“Hard Work Beats Talent Every Time” or How Joel Grimes Took Over the World

Joel Grimes is a nice guy. Joel Grimes is down to earth. Joel Grimes works pretty hard. 

These descriptions are all tremendous understatements. He does everything to the best of his ability, and he doesn’t quit. 

The camera person's eye.
The camera person’s eye.

Midwest Photo and The Learning Studio recently had the privilege of hosting Joel on his ‘Start to Finish’ tour, where he led students through his creative process: before the shoot, lighting technique, posing, Photoshop workflow, even branding and marketing. He talked about how to see the light, how to find it, and how to shape it. How to think like an artist, have a creative mentality, and what it really takes to have a career in photography… hard work and determination.

Joel Grimes on Good Day Columbus for Midwest Photo.
Joel Grimes on Good Day Columbus for Midwest Photo.

“Never let anyone derail your dream.”

After learning that he was color blind, Joel had some hard choices to make. He could have easily given up on his dream of becoming a photographer. There is no shortage of people that will tell you that you won’t make it. You can decide to do, or not do, anything that you want. Luckily for Joel Grimes, the photography instructor  that pointed out his color-blindness told him to stick to his guns and stay on track. It was a pivotal moment. He continued to shoot. Learned to knock on doors and pick up phones and sent out portfolios. He continued perfecting techniques and outworking everyone else out there. That is where the rubber meets the road, folks.

Is that an LP180 on Joel Grimes'  lighting setup?
Is that an LP180 on Joel Grimes’ lighting setup? And a Pentax 645z? Yessir.

“A photograph is not reality, it is at best, a representation or illusion of reality”

Joel Grimes loves bit depth and tonal range, color depth and dynamic range, softness and detail. The more information his image contains the better. He rolls around the country with a Pentax 645z, which has as much resolution and image quality as many other medium format digital cameras, with almost none of the drawbacks. All this, at a fraction of the cost. Record 50 megapixel 14 bit RAW files to SD cards? Perfect. He may be practical, but he doesn’t skimp on the quality of the image file he gets from his cameras, or the quality of the light coming from his modifiers.

He was using a Wescott Rapid Box with a Lumopro LP180 in it for a main overhead light, adding Westcott Strobelights in 24×36 gridded stripboxes as side lights. He showed that great light doesn’t have to be complicated using the Strobelights in the 7′ Westcott Parabolic umbrellas for a more high fashion style. Learn all the techniques so you can make them your own and find new ways to light and create execute your artistic vision. The whole set up he used can be broken down in 15 minutes or so and taken to almost any location. He believes in a pragmatic approach to most everything in life and his extensive experience allows his movement to be fluid and deliberate.

When it came time for post processing, he really moved efficiently. He spends no more than three hours on each retouch and shoots his own HDR backgrounds. When he is blazing through a Photoshop action, or layer masking very intricate details, his Wacom Intuos Pro tablet allowed him to quickly move from edit to edit, without having to use a clumsy mouse. Wacom tablets are a must for a digital artist doing anything near that level of finely detailed retouching and editing.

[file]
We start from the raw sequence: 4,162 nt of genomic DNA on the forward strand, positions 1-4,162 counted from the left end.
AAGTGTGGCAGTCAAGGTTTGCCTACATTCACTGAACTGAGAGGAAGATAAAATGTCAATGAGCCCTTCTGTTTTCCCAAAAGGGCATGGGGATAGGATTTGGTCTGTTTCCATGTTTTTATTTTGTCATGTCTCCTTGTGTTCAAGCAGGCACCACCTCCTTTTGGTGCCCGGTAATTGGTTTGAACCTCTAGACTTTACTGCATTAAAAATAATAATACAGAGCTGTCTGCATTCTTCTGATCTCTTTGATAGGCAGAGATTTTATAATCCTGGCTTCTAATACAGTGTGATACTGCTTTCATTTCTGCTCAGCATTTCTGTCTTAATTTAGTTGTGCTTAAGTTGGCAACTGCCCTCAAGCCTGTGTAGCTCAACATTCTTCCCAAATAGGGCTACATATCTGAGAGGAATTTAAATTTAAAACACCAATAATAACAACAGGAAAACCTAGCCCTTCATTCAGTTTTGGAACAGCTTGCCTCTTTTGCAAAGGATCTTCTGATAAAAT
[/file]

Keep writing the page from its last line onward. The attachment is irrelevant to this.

Dani D. from Heyman Talent on the big screen.
Dani D. from Heyman Talent on the big screen.

“A technique can have a short lifespan, but inspiration can last a lifetime.”

The main theme of a Joel Grimes workshop is that talent only gets you so far. Hard work and perseverance is the only thing common to all successful photographers. If you decide to perceive yourself as an artist, you are then free to fulfill your artistic vision as you see fit.

People left the first lecture on Friday night with a buzz, ready to go out and shoot. By the end of the workshop day, students were armed with the knowledge that if you keep at your art, you can accomplish almost anything.  Don’t get caught up in whether your photography should look like one thing or another. Be tenacious with creativity. Shoot everyday. Shoot personal projects. Experiment.

Dani D.
Model- Dani D. from Heyman Talent. Photo by Joel Grimes.

“Don’t afraid to break new ground. Take risks in going down a path that fits you. Don’t listen to the naysayers that try to steal your uniqueness and discourage you from your artistic vision. You have a voice that can rock the world.”

Art is supposed to be subjective; what one person loves, another despises. Don’t worry about that, it is what it is. Joel believes that every single person is inherently creative, and if you continue to create, other people will come around. Your work does not have to look like anyone else’s, and it shouldn’t. Make it your own. You have to hammer your style until you can’t anymore. Then you change it up. Reinvent. Trends and looks only last seven to ten years. You always have to be ready to change and stay nimble.

That is exactly how Joel Grimes became Joel Grimes. Shoot a lot. Perfect your look. Change it up. Repeat.

All quotes courtesy of Joel Grimes.

Model- Dani D. of Heyman Talent. Photo by Joel Grimes.
Model- Dani D. of Heyman Talent. Photo by Joel Grimes.
TJ Hansen

Photographer at MPEX.com

2 thoughts on ““Hard Work Beats Talent Every Time” or How Joel Grimes Took Over the World

Leave a Reply